Methylphenidate does not improve spasticity in patients with hereditary spastic paraplegia (HSP) – results of an open controlled trial.
Hereditary spastic paraplegia (HSP) is an inherited, degenerative genetically and clinically heterogeneous disorder which is characterized by a slowly progressive weakness and spastic paraparesis. Therapy for HSP mostly consists of physiotherapy and drug treatment for spasticity. Only symptomatic therapy is available.
As an amphetamine Methylphenidate influences many neurotransmitter including glutamate, serotonin and dopamine. A single case observation in our department where the spastic gait in a patient with HSP was improved and case reports about improvement of spasticity after intake of Methylphenidate prompted us to start an open trial on Methylphenidate in spasticity in 22 patients with HSP. Patients with HSP took methylphenidate over a 6 months period with a maximum concentration of 60 mg per day. 3-D Gait analysis, neurological examination including the modified "Ashworth Scale" and measurements of the central motor conduction time to the tibialis anterior muscle were performed at baseline, after 6 weeks and six month.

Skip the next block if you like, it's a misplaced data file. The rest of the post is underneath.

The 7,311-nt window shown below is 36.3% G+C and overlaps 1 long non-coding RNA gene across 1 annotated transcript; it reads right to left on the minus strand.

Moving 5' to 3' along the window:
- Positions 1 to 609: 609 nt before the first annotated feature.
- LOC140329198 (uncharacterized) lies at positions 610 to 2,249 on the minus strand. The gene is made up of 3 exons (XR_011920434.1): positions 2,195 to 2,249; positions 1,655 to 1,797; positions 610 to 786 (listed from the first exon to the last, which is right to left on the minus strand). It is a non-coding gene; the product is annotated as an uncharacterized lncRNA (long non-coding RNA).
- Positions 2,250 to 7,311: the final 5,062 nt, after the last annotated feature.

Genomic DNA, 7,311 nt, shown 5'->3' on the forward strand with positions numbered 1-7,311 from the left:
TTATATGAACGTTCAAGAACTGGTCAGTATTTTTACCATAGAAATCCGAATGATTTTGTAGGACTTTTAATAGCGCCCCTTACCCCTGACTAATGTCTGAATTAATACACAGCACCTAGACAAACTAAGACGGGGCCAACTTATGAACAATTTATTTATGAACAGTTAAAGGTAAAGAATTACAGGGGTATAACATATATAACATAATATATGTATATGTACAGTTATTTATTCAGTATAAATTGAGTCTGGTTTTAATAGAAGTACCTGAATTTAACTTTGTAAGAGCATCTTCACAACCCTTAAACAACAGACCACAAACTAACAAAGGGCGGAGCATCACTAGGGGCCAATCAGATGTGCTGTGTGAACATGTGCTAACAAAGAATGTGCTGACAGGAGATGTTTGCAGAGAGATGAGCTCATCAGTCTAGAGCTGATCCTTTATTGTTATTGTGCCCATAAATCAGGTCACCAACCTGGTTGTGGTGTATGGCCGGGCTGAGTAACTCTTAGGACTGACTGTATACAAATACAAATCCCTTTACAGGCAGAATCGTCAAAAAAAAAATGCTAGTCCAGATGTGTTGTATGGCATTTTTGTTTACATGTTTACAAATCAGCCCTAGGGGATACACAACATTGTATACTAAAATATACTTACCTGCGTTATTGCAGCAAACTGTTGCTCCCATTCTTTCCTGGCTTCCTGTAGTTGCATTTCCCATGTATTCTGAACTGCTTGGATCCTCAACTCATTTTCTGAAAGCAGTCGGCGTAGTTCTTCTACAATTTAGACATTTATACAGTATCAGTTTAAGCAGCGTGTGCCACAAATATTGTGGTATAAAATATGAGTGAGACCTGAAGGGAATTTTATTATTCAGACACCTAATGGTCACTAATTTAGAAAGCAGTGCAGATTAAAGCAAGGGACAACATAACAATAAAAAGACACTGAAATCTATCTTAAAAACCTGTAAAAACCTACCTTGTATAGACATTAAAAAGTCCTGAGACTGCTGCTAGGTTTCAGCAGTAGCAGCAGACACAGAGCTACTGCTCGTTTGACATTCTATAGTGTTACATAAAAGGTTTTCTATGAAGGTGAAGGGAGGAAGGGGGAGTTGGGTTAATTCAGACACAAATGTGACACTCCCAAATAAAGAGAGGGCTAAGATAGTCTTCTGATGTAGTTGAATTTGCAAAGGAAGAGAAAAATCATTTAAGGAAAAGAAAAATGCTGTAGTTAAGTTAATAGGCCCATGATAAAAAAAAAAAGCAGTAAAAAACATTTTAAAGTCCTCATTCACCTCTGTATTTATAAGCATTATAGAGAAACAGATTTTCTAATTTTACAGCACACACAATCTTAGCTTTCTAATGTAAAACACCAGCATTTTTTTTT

Regarding the most impaired gait parameters in HSP we found a small, but significant improvement of 11% in gait velocity after six weeks. This finding decreased to the baseline level after six month. We interpret this as a placebo effect. Other gait parameters were not influenced by methylphenidate in this trial. Neither the range of motion of the different joints (ankle, knee, hip) nor the step width, step length or step higth changed over the whole period. No change was found in the central motor conduction time to the tibialis anterior muscle or on clinical scores.
In methylphenidate failed to improve impaired gait parameters in patients with HSP and does not offer a conclusion, new therapeutic approach for the treatment of spasticity.